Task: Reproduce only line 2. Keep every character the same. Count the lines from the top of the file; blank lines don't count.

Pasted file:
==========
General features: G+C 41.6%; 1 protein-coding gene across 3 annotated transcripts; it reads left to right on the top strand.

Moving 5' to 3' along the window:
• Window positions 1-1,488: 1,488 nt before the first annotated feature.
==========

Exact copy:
Moving 5' to 3' along the window: